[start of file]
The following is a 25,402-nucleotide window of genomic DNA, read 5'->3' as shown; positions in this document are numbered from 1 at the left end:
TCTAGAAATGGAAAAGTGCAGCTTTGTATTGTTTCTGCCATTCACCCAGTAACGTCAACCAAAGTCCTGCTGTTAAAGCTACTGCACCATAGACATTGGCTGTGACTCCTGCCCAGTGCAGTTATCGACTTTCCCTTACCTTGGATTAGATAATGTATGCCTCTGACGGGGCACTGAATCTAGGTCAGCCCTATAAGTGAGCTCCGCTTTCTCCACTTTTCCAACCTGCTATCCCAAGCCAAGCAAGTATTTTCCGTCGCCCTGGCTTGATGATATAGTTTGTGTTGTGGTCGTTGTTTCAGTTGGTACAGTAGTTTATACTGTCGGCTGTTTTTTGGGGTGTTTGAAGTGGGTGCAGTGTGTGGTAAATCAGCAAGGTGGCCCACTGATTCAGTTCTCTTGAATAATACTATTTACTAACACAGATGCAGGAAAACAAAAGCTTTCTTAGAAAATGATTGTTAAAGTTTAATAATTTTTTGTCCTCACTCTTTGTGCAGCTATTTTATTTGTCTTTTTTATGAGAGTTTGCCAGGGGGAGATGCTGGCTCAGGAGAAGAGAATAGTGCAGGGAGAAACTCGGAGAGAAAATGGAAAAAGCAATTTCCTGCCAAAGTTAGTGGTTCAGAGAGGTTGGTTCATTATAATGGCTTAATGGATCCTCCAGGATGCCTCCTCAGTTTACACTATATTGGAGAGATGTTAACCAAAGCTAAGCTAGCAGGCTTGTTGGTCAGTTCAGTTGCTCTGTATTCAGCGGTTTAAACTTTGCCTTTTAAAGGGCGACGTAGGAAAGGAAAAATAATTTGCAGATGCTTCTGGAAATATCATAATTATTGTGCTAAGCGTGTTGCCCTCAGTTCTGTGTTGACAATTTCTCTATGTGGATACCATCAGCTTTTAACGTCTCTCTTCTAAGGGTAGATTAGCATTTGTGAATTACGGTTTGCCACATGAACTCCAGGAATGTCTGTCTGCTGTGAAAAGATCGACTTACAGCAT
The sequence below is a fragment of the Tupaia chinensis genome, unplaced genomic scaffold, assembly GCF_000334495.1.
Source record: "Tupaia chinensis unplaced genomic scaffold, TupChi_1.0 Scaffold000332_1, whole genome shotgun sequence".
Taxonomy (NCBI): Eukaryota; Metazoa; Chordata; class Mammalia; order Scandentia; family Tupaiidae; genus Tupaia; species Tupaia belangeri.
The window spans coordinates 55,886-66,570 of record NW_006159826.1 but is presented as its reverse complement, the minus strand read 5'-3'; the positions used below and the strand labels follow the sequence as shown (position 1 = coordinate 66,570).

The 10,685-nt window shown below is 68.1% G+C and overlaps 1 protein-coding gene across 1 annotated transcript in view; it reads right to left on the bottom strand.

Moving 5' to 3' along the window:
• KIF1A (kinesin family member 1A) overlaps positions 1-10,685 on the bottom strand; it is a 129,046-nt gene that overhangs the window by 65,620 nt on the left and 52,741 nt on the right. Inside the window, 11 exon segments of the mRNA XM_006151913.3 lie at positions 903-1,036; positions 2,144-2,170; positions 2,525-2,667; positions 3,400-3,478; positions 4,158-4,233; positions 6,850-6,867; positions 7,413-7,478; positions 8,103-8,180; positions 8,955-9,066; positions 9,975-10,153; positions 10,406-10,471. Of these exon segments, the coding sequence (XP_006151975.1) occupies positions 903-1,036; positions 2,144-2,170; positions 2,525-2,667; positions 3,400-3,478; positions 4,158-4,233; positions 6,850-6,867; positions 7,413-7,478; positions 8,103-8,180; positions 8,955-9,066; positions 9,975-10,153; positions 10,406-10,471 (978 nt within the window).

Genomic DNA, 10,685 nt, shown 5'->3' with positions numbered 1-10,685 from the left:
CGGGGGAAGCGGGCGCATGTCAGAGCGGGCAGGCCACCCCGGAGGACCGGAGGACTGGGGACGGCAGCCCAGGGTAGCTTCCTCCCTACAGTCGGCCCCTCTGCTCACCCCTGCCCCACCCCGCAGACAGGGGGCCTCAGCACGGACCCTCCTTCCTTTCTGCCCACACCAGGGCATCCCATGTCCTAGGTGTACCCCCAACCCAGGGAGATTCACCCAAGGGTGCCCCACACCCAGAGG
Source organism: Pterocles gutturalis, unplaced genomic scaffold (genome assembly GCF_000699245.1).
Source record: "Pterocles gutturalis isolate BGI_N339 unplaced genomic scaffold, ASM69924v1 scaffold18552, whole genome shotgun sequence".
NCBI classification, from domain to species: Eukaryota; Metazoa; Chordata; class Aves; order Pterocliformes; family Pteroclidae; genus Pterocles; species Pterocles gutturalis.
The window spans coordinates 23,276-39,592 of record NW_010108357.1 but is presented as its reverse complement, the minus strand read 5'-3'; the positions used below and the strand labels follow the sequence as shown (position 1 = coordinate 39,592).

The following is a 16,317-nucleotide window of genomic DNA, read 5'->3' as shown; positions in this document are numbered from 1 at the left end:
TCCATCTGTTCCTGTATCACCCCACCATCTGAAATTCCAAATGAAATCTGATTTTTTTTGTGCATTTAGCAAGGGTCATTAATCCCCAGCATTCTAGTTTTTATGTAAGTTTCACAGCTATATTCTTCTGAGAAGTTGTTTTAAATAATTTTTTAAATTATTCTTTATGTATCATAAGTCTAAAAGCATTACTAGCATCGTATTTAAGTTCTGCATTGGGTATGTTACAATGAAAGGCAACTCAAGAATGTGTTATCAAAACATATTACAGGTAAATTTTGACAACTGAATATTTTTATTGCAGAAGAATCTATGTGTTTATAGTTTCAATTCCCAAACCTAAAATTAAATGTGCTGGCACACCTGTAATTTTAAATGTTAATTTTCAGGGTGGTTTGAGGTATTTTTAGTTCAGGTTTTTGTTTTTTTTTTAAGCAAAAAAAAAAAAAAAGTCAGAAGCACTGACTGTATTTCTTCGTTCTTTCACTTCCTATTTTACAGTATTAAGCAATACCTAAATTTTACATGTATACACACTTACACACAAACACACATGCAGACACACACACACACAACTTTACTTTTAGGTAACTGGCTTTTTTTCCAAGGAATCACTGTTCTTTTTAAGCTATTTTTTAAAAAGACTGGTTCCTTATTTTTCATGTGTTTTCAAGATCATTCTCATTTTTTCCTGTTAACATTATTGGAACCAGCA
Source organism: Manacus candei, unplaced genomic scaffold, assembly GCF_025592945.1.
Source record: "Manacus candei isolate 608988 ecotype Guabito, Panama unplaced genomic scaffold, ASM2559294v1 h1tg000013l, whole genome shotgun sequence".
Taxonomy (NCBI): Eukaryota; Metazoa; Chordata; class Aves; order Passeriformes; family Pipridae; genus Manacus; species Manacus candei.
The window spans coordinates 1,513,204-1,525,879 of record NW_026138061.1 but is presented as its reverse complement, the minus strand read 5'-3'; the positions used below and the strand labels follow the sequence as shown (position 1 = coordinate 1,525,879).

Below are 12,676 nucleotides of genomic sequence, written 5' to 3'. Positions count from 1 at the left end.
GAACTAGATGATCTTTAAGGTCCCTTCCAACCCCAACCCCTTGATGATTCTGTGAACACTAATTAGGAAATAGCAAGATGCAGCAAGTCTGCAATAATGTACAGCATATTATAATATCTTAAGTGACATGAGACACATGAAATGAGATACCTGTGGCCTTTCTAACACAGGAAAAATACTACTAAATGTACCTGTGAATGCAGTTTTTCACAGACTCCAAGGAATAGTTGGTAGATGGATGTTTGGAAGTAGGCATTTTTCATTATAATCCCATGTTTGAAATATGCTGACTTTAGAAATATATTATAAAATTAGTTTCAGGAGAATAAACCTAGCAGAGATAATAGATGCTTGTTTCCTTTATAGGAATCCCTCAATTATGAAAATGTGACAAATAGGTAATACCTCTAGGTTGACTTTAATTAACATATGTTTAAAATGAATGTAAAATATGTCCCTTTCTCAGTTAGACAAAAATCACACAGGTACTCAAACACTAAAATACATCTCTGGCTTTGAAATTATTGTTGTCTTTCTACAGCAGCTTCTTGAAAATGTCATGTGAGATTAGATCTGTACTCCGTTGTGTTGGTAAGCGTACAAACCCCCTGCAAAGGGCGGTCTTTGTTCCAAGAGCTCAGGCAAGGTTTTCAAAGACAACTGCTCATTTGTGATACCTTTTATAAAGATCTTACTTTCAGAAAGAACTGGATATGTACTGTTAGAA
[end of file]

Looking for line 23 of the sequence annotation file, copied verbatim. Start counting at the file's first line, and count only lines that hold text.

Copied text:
GAACTAGATGATCTTTAAGGTCCCTTCCAACCCCAACCCCTTGATGATTCTGTGAACACTAATTAGGAAATAGCAAGATGCAGCAAGTCTGCAATAATGTACAGCATATTATAATATCTTAAGTGACATGAGACACATGAAATGAGATACCTGTGGCCTTTCTAACACAGGAAAAATACTACTAAATGTACCTGTGAATGCAGTTTTTCACAGACTCCAAGGAATAGTTGGTAGATGGATGTTTGGAAGTAGGCATTTTTCATTATAATCCCATGTTTGAAATATGCTGACTTTAGAAATATATTATAAAATTAGTTTCAGGAGAATAAACCTAGCAGAGATAATAGATGCTTGTTTCCTTTATAGGAATCCCTCAATTATGAAAATGTGACAAATAGGTAATACCTCTAGGTTGACTTTAATTAACATATGTTTAAAATGAATGTAAAATATGTCCCTTTCTCAGTTAGACAAAAATCACACAGGTACTCAAACACTAAAATACATCTCTGGCTTTGAAATTATTGTTGTCTTTCTACAGCAGCTTCTTGAAAATGTCATGTGAGATTAGATCTGTACTCCGTTGTGTTGGTAAGCGTACAAACCCCCTGCAAAGGGCGGTCTTTGTTCCAAGAGCTCAGGCAAGGTTTTCAAAGACAACTGCTCATTTGTGATACCTTTTATAAAGATCTTACTTTCAGAAAGAACTGGATATGTACTGTTAGAA